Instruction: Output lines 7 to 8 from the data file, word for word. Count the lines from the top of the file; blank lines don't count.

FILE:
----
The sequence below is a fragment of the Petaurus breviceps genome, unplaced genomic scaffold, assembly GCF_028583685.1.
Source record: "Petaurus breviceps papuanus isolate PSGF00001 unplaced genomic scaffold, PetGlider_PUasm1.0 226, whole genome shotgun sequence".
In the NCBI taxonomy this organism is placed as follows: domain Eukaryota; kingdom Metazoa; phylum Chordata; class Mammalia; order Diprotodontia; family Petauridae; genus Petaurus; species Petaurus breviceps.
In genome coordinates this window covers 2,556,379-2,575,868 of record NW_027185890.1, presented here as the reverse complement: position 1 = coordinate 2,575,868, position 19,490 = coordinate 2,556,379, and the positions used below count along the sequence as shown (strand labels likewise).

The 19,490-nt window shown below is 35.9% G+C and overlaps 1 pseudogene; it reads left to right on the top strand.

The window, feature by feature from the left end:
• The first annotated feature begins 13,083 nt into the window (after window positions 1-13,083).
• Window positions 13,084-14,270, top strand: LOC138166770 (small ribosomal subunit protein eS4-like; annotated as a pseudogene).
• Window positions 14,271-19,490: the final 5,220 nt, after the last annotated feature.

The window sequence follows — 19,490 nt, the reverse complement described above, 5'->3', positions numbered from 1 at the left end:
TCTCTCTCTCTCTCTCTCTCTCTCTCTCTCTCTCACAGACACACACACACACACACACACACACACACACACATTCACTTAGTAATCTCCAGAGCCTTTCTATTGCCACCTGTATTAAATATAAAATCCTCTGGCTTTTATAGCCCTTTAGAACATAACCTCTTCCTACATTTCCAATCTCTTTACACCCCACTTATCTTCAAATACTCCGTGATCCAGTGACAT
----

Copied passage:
• The first annotated feature begins 13,083 nt into the window (after window positions 1-13,083).
• Window positions 13,084-14,270, top strand: LOC138166770 (small ribosomal subunit protein eS4-like; annotated as a pseudogene).